After graduation, Lieutenant Otis was appointed to the Fourth Cavalry and served for two years on frontier duty in Texas. A part of this time he was in charge of the Indian Cantonment at Sweetwater, Texas, and on special duty survey of water and route locations.

In 1876 he was sent to the Artillery School at Fort Monroe for practice, but returned to the frontier, this time Camp Custer, Neb., in August, 1876. He participated in the campaign against the Cheyenne and Sioux Indians, and the Powder River Expedition.

In 1877 Otis was transferred to the Fourth Artillery and was on frontier duty at Fort Stevens, Ore. September and October of 1877 he participated in the Nez Perces Expedition commanding Howitzer Section of battery in action at Canyon Creek. He was recommended for Brevet and Service Medal in the Battle of Clearwater.

From November, 1877 to June, 1878, he was in garrison at the Presidio of San Francisco, and from there sent on frontier duty at Camp McDermitt, Nev., where he participated in the campaign against the Snake Indians.

From October, 1878 to March, 1879 he was in garrison at Angel Island and from there transferred to the frontier at Fort Stevens, Ore., where he remained until July, 1879 when he returned to Angel Island.

His last station was the Presidio of San Francisco (October, 1879 to September, 1880), for in July, 1881 he resigned from the army by reason of disability for field service, caused by sunstroke received during the Nez Perce Indian Campaign.

His enforced severance from the military service was a regret to him, which was somewhat repaid by the comfort it gave his Quakeress mother in her last years, to whom his alliance with the army had been regretful.

After his resignation, Otis took up engineering, and 1882 found  p121 him in the capacity of mining engineer in the development of coal and iron fields in Alabama.

In 1884 he married Adele C. Varro, of Washington, Pa., a cousin of Mrs. U. S. Grant, whom he had met some years before through his chum "Buck" Grant. At the time of his marriage he accepted the position of Professor of Mathematics and of Military Science, at Trinity Hall Military Academy, Washington, Pa. where he remained until 1890, when the inactive life induced him to resign in favor of a civil engineering position on the construction of the Croton Aqueduct.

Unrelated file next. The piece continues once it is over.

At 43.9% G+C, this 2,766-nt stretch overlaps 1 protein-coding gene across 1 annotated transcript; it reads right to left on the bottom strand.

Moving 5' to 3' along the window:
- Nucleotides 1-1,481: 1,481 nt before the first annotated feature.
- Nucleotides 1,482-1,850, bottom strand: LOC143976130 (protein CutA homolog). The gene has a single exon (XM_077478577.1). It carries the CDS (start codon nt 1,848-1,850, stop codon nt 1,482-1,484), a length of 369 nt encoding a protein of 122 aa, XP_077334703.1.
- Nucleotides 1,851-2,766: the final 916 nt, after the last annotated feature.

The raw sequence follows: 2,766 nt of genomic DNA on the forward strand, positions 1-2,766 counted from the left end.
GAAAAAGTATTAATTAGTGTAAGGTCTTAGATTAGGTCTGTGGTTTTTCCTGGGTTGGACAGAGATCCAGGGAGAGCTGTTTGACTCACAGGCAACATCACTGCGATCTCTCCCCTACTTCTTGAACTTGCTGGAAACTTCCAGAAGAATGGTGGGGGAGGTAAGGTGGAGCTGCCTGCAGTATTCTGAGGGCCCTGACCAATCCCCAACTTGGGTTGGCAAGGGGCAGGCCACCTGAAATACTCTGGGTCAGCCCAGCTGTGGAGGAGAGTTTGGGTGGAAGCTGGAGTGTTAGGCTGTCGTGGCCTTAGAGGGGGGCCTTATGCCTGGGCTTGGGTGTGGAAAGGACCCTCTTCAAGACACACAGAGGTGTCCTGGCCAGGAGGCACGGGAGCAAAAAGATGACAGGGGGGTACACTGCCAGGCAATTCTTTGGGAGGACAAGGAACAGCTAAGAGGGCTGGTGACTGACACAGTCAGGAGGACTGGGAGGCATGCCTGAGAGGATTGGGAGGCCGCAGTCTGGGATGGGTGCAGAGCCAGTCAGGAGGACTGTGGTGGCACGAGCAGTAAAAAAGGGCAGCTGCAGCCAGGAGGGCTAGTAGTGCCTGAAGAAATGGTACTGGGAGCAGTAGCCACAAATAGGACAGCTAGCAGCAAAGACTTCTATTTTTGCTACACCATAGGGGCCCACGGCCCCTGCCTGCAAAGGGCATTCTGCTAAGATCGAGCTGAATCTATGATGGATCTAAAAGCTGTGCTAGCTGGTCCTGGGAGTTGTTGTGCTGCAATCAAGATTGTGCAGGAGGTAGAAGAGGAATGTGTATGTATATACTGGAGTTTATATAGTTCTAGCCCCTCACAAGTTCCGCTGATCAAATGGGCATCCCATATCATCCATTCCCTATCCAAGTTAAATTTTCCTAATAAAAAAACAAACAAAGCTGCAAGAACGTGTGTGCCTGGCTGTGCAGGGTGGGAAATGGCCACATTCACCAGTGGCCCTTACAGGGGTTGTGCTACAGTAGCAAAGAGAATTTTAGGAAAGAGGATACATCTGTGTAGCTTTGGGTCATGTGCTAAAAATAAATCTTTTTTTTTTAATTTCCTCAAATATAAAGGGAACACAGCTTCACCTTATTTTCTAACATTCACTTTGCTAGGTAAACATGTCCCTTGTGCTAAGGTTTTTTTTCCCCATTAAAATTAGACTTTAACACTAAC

In 1896 he joined forces with the Engineering Department, U. S. A. and was sent in charge of construction of Forts Michie and Terry, Long Island Sound.

Otis was engineer on the breakwater at Buffalo, N. Y., from 1899 to 1901, and mining engineer in the development of the coal mines along the Allegheny River, Pennsylvania, 1901 and 1902.

In 1902 the Quartermaster Department, U. S. A., sent him to Fort Sheridan, Ill., in charge of construction, where he remained until 1908 when he left the Government Service and moved his family to San Diego, Calif.

Otis was structural engineer on several of the largest buildings in downtown San Diego, and in later years became well known as a Consulting Structural and Sanitary Engineer.

In 1914 his health forced him to retire and he bought a small fruit ranch near San Diego, where he spent much of his time, for even in his declining years, he was unhappy, if idle.

In September, 1928, after a short illness, he died in the U. S. Naval Hospital at San Diego, Calif. and was brought to Arlington National Cemetery where he was buried with full military honors.

He is survived by his widow, Mrs. Adele Varro Otis, and four children, Harrison G. Otis, Jr., of San Diego, Fannie Grant Otis, Washington, D. C., William Wrenshall Otis, Poway, Calif., and Mrs. Lee Rutledge Herring, wife of Lt. Herring, U. S. N.

Fannie Grant Otis.

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Page updated: 6 Dec 14